When the curator at the Johann-Friedrich-Danneil-Museum in Salzwedel, Saxony-Anhalt showed the pair its card catalogue of unrecovered stolen art, Chadwick & Spector set out to recreate some of those missing pieces on the canvas most familiar to them — the naked human form.
The resulting photographs and three-dimensional sculptures are intricate, highly detailed portraits of the upper echelons of European society, made even more surreal as the trompe l'oeilism is done on a wide cross section of contemporary society: white and African American, obese and slender, male and female, gay and straight.
It's a fascinating exhibit and viewers might find they prefer one medium over another. The photographs are sheer perfection, with the positioning of painted body parts arranged just so before the final C-print is rendered. Notice how just a few changes can completely change the focus in both iterations of Portrait Margareta von der Schulenburg Postumus Widow, after Unknown (Peeking Eye). Or how the body has become so transformed by the meticulous painting that it's unclear if we're looking at an arm or a leg in Venus Complains To Cupid, after Lucas Cranach. Stare long enough and a male model's left eye becomes a woman's right eye in Dorothea Sophie, after House of Glücksburg.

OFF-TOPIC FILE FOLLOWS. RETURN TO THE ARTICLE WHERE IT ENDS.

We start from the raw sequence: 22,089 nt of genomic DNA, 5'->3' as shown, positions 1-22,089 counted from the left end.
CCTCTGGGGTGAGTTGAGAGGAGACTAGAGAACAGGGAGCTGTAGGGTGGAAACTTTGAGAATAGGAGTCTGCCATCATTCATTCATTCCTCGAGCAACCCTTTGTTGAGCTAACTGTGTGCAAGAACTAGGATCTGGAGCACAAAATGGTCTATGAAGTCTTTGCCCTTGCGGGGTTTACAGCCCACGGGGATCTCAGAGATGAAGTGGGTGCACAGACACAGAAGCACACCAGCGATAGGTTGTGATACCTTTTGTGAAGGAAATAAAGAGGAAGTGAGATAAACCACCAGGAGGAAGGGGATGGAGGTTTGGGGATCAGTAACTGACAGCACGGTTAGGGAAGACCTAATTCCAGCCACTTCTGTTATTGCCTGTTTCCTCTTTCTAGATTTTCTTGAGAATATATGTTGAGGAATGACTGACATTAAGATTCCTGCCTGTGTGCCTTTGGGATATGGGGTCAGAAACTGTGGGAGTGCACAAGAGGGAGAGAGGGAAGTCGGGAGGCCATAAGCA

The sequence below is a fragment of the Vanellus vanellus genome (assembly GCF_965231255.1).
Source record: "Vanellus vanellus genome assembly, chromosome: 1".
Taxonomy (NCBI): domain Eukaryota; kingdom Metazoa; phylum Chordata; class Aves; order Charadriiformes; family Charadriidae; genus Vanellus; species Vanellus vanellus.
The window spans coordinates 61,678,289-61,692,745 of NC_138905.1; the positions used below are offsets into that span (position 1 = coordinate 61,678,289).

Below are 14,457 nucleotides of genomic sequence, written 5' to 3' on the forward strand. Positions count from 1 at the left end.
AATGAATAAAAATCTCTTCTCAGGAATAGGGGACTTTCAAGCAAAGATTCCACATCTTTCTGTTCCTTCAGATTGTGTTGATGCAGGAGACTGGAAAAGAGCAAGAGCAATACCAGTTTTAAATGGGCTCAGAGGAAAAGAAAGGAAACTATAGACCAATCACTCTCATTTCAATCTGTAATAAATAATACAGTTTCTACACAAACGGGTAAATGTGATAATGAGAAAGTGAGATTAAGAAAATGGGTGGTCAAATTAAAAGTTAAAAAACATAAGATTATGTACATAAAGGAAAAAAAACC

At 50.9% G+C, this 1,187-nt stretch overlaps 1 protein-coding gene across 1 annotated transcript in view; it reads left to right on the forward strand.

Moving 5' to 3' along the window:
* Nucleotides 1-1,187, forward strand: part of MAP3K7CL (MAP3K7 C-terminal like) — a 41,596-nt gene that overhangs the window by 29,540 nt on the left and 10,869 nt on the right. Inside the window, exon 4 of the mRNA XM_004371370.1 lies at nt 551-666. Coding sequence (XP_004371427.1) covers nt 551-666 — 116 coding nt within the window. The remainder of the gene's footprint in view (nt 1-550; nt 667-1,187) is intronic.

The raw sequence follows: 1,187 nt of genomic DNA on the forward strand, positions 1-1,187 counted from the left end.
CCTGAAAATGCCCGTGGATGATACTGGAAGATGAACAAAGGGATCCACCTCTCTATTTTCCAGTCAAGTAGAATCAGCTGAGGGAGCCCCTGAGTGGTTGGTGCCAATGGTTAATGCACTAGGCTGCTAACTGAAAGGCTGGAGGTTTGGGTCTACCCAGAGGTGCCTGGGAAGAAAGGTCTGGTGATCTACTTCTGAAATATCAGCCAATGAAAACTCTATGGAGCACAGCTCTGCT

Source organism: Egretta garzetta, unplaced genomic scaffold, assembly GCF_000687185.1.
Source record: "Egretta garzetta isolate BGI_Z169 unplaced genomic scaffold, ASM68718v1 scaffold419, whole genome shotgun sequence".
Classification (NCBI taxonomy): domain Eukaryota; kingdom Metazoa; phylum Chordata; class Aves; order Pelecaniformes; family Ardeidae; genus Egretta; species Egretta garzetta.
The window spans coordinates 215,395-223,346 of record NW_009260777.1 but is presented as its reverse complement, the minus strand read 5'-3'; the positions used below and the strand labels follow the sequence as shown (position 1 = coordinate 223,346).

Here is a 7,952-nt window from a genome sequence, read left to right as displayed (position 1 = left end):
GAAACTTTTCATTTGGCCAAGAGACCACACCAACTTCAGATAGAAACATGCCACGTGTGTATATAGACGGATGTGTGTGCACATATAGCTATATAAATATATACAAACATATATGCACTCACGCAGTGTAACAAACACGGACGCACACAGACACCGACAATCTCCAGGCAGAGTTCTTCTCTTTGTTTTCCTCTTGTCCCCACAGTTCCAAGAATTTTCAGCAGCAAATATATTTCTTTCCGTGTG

These recreations of lost art have been patiently awaiting their day in the sun. Originally scheduled to open at City Hall, the show was sidetracked by Hurricane Harvey and only narrowly missed becoming lost again when the venue's exhibition space suffered extensive damage.
Spector will be in the gallery to discuss the pair's work and their process from 3 to 5 p.m. June 9 and June 16.
"Museum Anatomy - The German Works" runs through June 24 at Gspot Contemporary Art Space, open Fridays through Sundays, noon to 5 p.m., 310 East 9th, 713-869-4770, gspotgallery.com.
For more information about Chadwick & Spector, visit ChadwickAndSpector.com, paintnaked.org and YouTube.com/Paintnaked.